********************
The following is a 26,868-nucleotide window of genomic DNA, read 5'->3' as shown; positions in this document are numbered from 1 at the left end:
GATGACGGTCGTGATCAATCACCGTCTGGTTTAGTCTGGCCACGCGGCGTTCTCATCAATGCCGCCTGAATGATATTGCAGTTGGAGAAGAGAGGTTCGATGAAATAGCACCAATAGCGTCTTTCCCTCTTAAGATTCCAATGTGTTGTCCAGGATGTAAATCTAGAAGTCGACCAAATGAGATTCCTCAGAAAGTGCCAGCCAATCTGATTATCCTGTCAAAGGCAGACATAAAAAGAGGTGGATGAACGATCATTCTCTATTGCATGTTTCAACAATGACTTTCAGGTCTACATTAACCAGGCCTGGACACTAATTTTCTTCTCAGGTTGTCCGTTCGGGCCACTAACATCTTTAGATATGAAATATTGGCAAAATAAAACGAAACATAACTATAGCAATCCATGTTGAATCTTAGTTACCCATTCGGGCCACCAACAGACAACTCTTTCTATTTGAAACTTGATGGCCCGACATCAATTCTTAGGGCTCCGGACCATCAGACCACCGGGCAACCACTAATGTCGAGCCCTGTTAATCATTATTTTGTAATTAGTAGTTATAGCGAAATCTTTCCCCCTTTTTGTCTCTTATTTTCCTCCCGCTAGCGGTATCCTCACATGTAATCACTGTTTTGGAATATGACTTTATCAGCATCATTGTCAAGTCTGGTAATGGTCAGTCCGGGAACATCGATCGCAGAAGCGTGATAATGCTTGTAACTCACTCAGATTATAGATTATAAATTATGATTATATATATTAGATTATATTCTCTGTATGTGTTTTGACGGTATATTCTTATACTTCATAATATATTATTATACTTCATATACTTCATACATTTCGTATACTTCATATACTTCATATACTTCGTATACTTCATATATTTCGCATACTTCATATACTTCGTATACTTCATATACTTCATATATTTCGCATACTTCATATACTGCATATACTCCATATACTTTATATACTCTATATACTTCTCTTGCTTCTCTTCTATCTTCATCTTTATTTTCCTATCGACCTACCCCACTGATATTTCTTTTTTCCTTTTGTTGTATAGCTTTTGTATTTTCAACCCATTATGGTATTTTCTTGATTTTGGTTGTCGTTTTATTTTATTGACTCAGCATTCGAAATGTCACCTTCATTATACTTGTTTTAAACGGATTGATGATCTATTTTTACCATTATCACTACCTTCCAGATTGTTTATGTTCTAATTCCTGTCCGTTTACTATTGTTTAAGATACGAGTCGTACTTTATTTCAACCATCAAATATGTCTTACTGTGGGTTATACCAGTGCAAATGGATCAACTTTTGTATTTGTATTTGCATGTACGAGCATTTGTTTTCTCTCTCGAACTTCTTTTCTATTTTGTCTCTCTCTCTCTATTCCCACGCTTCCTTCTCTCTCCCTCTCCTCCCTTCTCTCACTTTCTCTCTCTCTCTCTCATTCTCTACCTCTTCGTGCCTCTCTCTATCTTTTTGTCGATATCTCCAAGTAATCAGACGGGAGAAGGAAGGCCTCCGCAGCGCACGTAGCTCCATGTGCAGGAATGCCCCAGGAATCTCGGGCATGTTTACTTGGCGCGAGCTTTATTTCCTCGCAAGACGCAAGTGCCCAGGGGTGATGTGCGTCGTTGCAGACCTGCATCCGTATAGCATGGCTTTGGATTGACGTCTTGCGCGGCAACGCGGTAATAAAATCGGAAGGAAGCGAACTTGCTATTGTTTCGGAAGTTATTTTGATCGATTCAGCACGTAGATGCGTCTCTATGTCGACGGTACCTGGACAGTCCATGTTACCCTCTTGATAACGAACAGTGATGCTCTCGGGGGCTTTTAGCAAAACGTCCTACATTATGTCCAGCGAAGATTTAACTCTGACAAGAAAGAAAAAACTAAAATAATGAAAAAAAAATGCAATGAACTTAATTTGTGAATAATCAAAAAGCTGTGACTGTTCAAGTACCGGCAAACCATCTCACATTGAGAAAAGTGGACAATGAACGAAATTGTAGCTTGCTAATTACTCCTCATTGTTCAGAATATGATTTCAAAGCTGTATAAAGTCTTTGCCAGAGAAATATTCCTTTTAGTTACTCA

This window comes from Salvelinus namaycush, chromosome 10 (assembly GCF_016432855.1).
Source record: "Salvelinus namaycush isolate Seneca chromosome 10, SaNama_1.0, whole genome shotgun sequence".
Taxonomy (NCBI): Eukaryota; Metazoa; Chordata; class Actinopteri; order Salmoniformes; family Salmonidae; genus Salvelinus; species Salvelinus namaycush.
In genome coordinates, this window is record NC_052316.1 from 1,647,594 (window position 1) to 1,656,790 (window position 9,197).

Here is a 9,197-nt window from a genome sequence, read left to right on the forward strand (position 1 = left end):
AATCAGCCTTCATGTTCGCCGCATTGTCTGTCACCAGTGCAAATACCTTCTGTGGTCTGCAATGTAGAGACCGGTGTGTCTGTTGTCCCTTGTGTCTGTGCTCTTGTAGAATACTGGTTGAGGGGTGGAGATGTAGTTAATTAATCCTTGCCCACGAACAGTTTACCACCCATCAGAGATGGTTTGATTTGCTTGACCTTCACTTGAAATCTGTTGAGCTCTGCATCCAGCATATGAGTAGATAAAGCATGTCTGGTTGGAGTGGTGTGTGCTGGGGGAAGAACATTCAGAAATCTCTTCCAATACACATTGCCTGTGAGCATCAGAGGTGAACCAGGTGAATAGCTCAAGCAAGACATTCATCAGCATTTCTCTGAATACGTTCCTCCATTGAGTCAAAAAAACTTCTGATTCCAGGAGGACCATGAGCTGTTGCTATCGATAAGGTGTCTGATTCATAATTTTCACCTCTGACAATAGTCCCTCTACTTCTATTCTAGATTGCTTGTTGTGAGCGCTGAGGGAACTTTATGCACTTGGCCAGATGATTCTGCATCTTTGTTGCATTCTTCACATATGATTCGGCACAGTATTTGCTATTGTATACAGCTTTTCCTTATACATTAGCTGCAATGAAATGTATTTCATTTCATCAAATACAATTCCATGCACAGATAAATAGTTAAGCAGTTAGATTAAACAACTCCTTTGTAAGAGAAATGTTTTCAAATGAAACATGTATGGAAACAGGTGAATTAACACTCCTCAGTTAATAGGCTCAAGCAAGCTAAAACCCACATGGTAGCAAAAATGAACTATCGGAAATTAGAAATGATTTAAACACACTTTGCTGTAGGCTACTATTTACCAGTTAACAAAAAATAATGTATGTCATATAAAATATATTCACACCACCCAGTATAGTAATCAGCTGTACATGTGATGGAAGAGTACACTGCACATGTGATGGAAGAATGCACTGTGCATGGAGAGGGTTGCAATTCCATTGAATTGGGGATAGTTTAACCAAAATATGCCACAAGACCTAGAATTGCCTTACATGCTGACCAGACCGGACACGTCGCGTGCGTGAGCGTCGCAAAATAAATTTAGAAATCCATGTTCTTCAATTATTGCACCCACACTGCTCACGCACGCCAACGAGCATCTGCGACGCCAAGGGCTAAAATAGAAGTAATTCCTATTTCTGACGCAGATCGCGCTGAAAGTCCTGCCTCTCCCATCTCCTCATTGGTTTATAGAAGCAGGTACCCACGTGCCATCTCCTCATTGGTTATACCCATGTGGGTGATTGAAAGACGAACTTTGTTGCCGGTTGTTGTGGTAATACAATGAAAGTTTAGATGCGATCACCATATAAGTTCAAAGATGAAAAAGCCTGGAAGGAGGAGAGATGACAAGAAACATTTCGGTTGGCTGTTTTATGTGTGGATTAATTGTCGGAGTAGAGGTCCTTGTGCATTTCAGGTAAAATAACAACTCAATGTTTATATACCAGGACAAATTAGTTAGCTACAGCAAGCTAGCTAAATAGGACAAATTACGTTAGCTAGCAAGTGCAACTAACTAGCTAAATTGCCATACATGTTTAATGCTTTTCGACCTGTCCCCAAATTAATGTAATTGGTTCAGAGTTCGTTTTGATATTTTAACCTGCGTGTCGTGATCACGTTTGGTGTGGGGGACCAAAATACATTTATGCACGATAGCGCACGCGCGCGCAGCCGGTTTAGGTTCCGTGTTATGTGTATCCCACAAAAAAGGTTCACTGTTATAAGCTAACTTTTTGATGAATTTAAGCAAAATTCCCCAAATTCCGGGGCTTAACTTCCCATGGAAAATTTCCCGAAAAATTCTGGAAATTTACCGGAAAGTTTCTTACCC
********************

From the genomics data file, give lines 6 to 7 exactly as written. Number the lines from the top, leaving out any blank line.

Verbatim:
In genome coordinates, this window is record NC_052316.1 from 1,647,594 (window position 1) to 1,656,790 (window position 9,197).

Here is a 9,197-nt window from a genome sequence, read left to right on the forward strand (position 1 = left end):